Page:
SCO isn't going away tomorrow
McDonalds, a fast food purveyor, runs on SCO Unix, supported by Caldera. So does the Eckerd Drug chain. These and other major SCO users are unlikely to rip out their current systems, which work well and their in-house people understand intimately because they have years of experience with them, and replace them with Linux -- or Windows. So, say Love and McBride, Unix is still a big part of Caldera's business.
They claim Caldera hasn't lost any customers lately, but that the customers it has aren't spending much right now. Hey! The economy might pick up and they might open up those wallets. And if that takes a little while, things will still be cool; McBride and CFO Bob Bench both spoke of new capital coming into the company within the next few quarters.
New money! Yes!
The following two paragraphs, from the press release Caldera sent out earlier today, are key to the potential new capital infusion:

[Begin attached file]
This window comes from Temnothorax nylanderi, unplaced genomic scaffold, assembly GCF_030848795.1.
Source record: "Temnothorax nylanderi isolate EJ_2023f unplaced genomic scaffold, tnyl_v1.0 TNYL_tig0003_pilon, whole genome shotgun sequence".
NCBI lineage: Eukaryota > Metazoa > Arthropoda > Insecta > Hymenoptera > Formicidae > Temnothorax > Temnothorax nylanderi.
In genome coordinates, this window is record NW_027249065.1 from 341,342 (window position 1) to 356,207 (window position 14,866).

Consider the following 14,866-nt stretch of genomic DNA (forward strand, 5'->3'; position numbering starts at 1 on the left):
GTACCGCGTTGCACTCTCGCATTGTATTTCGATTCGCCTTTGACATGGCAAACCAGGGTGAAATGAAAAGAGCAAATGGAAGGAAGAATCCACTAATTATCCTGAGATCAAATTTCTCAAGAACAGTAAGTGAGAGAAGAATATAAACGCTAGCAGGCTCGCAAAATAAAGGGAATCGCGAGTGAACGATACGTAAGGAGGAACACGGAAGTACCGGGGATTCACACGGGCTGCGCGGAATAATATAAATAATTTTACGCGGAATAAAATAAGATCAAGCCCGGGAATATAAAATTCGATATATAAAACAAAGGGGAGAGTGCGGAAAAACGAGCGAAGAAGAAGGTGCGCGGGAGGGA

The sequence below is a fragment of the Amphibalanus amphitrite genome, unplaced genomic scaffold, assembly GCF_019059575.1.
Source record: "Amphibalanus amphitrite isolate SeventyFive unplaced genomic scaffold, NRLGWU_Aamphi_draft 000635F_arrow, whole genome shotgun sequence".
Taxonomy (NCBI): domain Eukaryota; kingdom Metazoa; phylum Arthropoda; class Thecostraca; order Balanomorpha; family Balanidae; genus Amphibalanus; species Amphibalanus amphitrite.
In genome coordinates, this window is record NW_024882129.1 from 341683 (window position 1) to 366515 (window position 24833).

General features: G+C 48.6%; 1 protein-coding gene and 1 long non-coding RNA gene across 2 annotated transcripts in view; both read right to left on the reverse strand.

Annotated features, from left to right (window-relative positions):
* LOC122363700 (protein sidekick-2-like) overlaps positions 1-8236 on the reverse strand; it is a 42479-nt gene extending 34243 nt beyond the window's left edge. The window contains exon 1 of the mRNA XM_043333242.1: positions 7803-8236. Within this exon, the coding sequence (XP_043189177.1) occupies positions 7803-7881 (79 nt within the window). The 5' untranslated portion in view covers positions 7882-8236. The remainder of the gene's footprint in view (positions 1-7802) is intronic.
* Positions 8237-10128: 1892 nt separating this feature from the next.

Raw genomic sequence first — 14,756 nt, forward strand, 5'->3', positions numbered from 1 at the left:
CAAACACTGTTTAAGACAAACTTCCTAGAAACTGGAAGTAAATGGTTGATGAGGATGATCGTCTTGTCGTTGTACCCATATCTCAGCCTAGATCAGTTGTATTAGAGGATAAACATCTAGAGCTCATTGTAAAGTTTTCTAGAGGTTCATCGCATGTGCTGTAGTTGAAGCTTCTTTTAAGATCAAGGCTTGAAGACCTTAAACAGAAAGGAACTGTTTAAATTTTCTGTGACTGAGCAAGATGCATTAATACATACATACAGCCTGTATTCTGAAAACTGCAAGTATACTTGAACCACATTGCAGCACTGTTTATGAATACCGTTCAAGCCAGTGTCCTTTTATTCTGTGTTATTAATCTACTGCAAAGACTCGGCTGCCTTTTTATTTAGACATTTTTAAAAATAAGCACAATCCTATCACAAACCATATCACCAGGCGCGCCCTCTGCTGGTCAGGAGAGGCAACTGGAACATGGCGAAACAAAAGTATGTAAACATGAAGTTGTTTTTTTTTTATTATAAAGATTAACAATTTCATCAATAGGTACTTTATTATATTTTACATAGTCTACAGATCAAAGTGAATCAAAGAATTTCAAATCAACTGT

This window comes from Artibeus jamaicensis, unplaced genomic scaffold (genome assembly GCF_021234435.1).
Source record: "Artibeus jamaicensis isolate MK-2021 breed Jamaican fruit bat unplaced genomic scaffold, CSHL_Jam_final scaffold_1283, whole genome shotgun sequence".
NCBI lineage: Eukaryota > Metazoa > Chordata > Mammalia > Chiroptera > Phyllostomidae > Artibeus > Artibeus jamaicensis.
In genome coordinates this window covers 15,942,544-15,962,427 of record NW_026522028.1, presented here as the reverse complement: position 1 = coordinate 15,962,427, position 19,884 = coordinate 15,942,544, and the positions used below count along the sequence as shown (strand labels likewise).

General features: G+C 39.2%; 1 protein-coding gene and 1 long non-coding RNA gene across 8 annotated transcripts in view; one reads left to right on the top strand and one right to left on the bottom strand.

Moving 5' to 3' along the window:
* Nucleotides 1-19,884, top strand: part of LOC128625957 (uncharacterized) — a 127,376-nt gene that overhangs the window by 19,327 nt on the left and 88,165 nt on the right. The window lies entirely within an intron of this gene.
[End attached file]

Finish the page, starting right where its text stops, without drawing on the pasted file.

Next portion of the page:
LINDON, Utah-June 27, 2002-Caldera International, Inc. (Nasdaq: CALD) today announced that it has agreed to purchase the shares of its common stock held by two significant shareholders, Tarantella, Inc. (Nasdaq: TTLA) and MTI Technology Corporation. The transactions involve the acquisition of approximately 4.4 million shares or approximately 31% of the issued and outstanding common stock of the Company. The aggregate purchase price for the shares of common stock is $4.1 million, or approximately $0.93 per share.
Both Tarantella, Inc. and MTI Technology Corporation had been seeking to sell the shares of common stock held by them in order to obtain liquidity for use in their own business. The shares have been included in a registration statement on Form S-3 filed by the Company and, consequently, could be sold at any time. The Company believes that the existence of such a significant percentage of the outstanding stock available for sale may have been adversely affecting the market for the Company's common stock and the Company's efforts to attract institutional interest in the Company. Consequently, the Company believes it is in the best interests of the Company and its shareholder to acquire these blocks of stock.
Okay, with those two large stockholders out of the way, their seats on Caldera's Board of Directors gone, and a new Caldera CEO in place -- one with a fine track record in obtaining investment capital, don't forget -- everybody and his brother and her sister is now going to want to invest in Caldera. That, at least, seems to be the hope.